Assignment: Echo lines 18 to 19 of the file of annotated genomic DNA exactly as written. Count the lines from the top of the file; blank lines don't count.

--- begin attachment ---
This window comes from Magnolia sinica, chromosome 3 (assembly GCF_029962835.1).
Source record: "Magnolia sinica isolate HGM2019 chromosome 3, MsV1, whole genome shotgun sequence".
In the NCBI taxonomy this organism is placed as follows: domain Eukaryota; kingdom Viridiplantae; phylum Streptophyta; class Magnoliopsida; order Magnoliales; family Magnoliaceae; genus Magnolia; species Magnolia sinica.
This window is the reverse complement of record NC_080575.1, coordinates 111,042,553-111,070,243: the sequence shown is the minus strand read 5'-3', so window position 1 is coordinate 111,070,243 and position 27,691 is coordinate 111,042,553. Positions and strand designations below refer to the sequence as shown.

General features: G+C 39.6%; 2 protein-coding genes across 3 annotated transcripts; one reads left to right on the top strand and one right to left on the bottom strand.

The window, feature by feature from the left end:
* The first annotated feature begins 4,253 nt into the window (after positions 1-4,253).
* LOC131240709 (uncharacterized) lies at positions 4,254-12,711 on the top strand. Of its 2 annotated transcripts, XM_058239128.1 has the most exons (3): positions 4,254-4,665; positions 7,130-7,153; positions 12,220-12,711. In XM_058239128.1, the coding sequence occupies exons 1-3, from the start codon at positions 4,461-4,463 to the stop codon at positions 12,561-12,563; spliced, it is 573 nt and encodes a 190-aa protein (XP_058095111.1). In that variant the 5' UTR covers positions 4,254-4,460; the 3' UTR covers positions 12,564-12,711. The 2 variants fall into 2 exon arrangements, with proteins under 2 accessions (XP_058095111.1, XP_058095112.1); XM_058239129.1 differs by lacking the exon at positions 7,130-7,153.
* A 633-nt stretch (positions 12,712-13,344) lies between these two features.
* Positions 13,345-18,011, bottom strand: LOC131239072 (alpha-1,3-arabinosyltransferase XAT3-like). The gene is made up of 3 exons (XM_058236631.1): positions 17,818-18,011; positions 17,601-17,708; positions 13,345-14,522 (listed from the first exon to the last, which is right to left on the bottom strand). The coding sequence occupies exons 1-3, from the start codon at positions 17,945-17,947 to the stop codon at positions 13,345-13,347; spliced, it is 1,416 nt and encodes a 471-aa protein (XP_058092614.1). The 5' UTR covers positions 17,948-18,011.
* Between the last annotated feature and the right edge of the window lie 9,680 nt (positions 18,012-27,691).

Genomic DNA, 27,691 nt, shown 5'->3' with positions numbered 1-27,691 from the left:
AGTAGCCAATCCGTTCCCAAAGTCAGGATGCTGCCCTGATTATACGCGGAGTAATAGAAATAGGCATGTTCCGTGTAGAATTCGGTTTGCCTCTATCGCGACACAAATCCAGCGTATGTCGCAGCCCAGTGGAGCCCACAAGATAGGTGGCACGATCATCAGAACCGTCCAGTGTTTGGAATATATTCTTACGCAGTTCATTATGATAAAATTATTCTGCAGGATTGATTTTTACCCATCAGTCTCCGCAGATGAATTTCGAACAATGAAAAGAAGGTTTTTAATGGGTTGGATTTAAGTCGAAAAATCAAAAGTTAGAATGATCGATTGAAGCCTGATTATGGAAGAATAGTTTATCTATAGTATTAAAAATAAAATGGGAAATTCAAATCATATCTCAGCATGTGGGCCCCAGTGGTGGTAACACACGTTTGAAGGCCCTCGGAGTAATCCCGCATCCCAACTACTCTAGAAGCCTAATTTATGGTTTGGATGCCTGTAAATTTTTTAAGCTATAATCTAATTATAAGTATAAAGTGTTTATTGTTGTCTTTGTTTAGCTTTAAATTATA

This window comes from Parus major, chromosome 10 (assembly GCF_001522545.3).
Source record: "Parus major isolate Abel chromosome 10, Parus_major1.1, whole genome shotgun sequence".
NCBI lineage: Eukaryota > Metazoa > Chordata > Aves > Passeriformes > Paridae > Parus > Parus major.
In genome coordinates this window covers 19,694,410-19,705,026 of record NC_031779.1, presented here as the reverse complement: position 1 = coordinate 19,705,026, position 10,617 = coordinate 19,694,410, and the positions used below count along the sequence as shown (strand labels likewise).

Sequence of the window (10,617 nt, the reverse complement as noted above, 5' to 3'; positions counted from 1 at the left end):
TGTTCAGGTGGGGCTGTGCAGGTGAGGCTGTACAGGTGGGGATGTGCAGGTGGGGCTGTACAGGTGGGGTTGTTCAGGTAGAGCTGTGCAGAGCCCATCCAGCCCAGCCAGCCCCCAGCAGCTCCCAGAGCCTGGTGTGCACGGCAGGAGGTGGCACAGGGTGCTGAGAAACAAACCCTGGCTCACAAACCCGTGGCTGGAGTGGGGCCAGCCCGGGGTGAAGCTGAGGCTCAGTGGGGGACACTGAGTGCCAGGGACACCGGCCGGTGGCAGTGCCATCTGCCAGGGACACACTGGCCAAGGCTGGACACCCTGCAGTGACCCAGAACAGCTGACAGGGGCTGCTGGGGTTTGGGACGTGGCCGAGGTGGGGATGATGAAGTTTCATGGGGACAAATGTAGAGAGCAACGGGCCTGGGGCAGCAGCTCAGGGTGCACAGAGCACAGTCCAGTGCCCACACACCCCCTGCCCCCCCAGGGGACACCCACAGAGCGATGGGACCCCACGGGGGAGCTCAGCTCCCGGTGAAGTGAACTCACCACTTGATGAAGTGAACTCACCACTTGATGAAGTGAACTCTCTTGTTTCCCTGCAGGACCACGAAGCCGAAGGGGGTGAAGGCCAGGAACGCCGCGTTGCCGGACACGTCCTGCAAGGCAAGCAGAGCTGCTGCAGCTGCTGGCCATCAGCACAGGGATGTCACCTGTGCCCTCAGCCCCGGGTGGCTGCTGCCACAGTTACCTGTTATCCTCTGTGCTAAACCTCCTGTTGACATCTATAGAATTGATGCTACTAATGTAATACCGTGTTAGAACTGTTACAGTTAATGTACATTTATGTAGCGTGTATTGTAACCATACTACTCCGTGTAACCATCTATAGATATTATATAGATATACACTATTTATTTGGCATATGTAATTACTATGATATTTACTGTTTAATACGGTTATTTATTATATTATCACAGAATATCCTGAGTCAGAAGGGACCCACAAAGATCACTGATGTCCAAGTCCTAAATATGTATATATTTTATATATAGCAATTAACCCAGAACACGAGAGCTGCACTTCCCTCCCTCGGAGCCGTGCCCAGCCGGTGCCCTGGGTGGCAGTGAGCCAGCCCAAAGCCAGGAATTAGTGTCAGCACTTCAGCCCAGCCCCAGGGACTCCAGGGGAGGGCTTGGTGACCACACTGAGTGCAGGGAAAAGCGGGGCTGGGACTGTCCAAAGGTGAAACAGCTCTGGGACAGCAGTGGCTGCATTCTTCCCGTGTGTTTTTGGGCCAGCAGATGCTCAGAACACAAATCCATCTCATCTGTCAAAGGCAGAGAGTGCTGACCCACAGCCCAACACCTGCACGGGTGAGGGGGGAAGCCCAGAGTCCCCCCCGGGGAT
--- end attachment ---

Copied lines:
Sequence of the window (10,617 nt, the reverse complement as noted above, 5' to 3'; positions counted from 1 at the left end):
TGTTCAGGTGGGGCTGTGCAGGTGAGGCTGTACAGGTGGGGATGTGCAGGTGGGGCTGTACAGGTGGGGTTGTTCAGGTAGAGCTGTGCAGAGCCCATCCAGCCCAGCCAGCCCCCAGCAGCTCCCAGAGCCTGGTGTGCACGGCAGGAGGTGGCACAGGGTGCTGAGAAACAAACCCTGGCTCACAAACCCGTGGCTGGAGTGGGGCCAGCCCGGGGTGAAGCTGAGGCTCAGTGGGGGACACTGAGTGCCAGGGACACCGGCCGGTGGCAGTGCCATCTGCCAGGGACACACTGGCCAAGGCTGGACACCCTGCAGTGACCCAGAACAGCTGACAGGGGCTGCTGGGGTTTGGGACGTGGCCGAGGTGGGGATGATGAAGTTTCATGGGGACAAATGTAGAGAGCAACGGGCCTGGGGCAGCAGCTCAGGGTGCACAGAGCACAGTCCAGTGCCCACACACCCCCTGCCCCCCCAGGGGACACCCACAGAGCGATGGGACCCCACGGGGGAGCTCAGCTCCCGGTGAAGTGAACTCACCACTTGATGAAGTGAACTCACCACTTGATGAAGTGAACTCTCTTGTTTCCCTGCAGGACCACGAAGCCGAAGGGGGTGAAGGCCAGGAACGCCGCGTTGCCGGACACGTCCTGCAAGGCAAGCAGAGCTGCTGCAGCTGCTGGCCATCAGCACAGGGATGTCACCTGTGCCCTCAGCCCCGGGTGGCTGCTGCCACAGTTACCTGTTATCCTCTGTGCTAAACCTCCTGTTGACATCTATAGAATTGATGCTACTAATGTAATACCGTGTTAGAACTGTTACAGTTAATGTACATTTATGTAGCGTGTATTGTAACCATACTACTCCGTGTAACCATCTATAGATATTATATAGATATACACTATTTATTTGGCATATGTAATTACTATGATATTTACTGTTTAATACGGTTATTTATTATATTATCACAGAATATCCTGAGTCAGAAGGGACCCACAAAGATCACTGATGTCCAAGTCCTAAATATGTATATATTTTATATATAGCAATTAACCCAGAACACGAGAGCTGCACTTCCCTCCCTCGGAGCCGTGCCCAGCCGGTGCCCTGGGTGGCAGTGAGCCAGCCCAAAGCCAGGAATTAGTGTCAGCACTTCAGCCCAGCCCCAGGGACTCCAGGGGAGGGCTTGGTGACCACACTGAGTGCAGGGAAAAGCGGGGCTGGGACTGTCCAAAGGTGAAACAGCTCTGGGACAGCAGTGGCTGCATTCTTCCCGTGTGTTTTTGGGCCAGCAGATGCTCAGAACACAAATCCATCTCATCTGTCAAAGGCAGAGAGTGCTGACCCACAGCCCAACACCTGCACGGGTGAGGGGGGAAGCCCAGAGTCCCCCCCGGGGAT